Claiming a place in history before the ink was dry on the previous administration, President Obama came to office soaring on the wings of his own charisma and self-regard. To Berlin he had gone during the campaign, in mimicry of JFK, but only in style; the substance was utterly lacking. To Egypt he went during the early days, to promise that things would be different because He was now running things. To Russia – the crotchety bear of Eastern Europe, the great bane of freedom-loving peoples in the post-Soviet empire whose demise its KGB agent-turned perpetual president still laments – he promised a “reset” in relations.
History smiled on our law professor turned president, and offered him the softballs of revolution in Tunisia, Egypt, Iran and Libya. All he had to do was what America has always done: lead in defense of freedom, stand with the oppressed. Instead, he demurred. Or, as his staff put it, he led “from behind.” Surely the Czechs today rejoice that Havel chose to lead from the front. As did Reagan and Thatcher, who are loved because they envisioned the world the way it could be: without the Soviet Union. Their vision lit the fire that drove the Soviets onto history’s ash heap.
In complete contrast, however, the results of Mr. Obama’s leadership abroad speak for themselves. In Egypt, the Muslim Brotherhood ascends to lead and Mr. Obama has no response. In Iran the mullahs remain ensconced and determined to nuclearize, and Mr. Obama pursues more failed sanctions. In Libya, leading from behind produced a political vacuum and a revolution without direction. In the near East, the Poles are naked after our president removed the warm blanket of our missile shield, the Georgians lay helpless as the Russian bear slowly makes its way towards their border. As with so many of Mr. Obama’s hapless forays abroad, the advertised “reset” has served only to undermine our moral authority, credibility, and influence with foreign leaders most fearful of freedom’s spread.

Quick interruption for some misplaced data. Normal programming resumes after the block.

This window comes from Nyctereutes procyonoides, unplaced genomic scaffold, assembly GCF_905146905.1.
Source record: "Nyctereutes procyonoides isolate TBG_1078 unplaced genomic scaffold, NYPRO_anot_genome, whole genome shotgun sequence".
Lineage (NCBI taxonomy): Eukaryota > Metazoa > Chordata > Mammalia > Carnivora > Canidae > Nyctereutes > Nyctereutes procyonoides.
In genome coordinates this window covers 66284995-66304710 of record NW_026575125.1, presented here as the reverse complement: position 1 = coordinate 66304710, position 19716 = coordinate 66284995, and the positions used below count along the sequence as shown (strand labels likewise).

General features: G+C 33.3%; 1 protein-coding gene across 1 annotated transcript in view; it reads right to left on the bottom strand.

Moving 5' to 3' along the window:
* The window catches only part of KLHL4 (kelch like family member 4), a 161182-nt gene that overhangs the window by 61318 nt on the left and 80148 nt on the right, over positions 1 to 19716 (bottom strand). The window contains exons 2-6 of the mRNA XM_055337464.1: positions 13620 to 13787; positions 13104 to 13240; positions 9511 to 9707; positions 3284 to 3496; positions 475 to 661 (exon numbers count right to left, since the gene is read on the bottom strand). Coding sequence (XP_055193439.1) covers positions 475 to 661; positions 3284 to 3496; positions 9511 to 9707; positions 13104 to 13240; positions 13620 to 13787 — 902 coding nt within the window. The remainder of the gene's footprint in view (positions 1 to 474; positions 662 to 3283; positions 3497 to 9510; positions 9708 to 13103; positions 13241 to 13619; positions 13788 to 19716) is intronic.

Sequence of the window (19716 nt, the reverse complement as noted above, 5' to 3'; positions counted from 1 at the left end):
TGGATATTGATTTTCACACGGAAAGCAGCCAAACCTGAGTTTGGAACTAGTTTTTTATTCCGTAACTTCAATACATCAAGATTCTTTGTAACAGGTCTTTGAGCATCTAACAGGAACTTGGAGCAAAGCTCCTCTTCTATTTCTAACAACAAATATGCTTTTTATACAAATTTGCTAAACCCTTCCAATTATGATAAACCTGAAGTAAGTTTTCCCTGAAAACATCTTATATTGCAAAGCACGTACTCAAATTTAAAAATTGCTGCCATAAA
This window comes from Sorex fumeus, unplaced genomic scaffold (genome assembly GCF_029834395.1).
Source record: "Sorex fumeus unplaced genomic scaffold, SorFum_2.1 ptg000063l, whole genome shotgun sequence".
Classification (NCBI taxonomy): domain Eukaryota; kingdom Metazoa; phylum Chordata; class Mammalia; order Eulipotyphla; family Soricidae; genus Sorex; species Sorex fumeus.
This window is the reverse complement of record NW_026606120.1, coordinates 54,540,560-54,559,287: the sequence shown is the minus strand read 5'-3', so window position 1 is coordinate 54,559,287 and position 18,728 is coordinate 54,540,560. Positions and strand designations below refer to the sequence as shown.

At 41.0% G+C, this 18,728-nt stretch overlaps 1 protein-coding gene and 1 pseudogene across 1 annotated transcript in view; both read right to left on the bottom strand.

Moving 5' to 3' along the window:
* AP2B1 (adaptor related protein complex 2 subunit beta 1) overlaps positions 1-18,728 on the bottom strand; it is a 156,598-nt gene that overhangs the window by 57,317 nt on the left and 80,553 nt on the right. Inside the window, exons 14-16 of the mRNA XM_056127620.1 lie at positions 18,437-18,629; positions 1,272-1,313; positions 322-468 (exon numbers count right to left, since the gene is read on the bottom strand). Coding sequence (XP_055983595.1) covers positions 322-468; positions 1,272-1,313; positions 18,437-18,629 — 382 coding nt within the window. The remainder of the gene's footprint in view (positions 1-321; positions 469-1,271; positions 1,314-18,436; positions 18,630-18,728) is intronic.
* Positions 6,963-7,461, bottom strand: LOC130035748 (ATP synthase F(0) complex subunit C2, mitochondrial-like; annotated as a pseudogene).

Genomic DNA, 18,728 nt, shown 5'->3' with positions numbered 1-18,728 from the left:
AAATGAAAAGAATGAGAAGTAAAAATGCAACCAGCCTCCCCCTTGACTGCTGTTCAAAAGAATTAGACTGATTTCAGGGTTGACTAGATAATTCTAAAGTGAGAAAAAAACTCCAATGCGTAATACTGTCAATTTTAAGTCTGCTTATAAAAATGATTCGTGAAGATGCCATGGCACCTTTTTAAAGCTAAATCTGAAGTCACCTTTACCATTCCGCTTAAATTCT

But rest assured, we are told, our president is leading from behind, behind the force field of his charisma, and his Tele-Prompter. Such charisma has proven hollow for the despondent lovers of freedom in North Korea, Egypt, Iran, and Eastern Europe, and the Christians in China, Palestine, and Egypt. To their defense Mr. Obama has not come, their persecution he has not bothered to mention. Religious freedom has no constituency in the Obama administration foreign policy.
Thus far, Mr. Obama’s mark on the world amounts to a few self-serving speeches in foreign capitals and a hasty retreat from difficult wars abroad in the name of domestic political appeasement. America has found its Chamberlain, a man who promises peace in our time while avoiding the entrenched challenges foreign and domestic. We cannot interrogate terrorists at Guantanamo Bay so we simply kill them, even American citizens. We cannot drill for oil domestically or utilize Canada’s oil via the Keystone pipeline, so we pay Russia and Saudi Arabia for oil and invest in failed green schemes here at home. We cannot get serious about the southern border, so we send guns to Mexican cartels that are used to kill our own border agents. And so on. Yet after so much failure, there is something very simple, powerful, and non-partisan Mr. Obama can do.
As the world pauses to note the passing of one year, and the dawn of another, its persecuted people long to hear from the American president a message of hope and encouragement in the midst of their persecution. Religious persecution is rampant in places like Egypt, Afghanistan, China, and Saudi Arabia. As a man who professes a Christian faith and love of freedom, the world needs Mr. Obama to heed the message of Mr. Havel and Ms. Thatcher. He too must, as they did, summon the courage and conviction to speak and act boldly in support of the religious and political freedom that we hold dear, and the world’s oppressed long for. The American people, and the world, will rally to support him if he does. Happy New Year, Mr. President.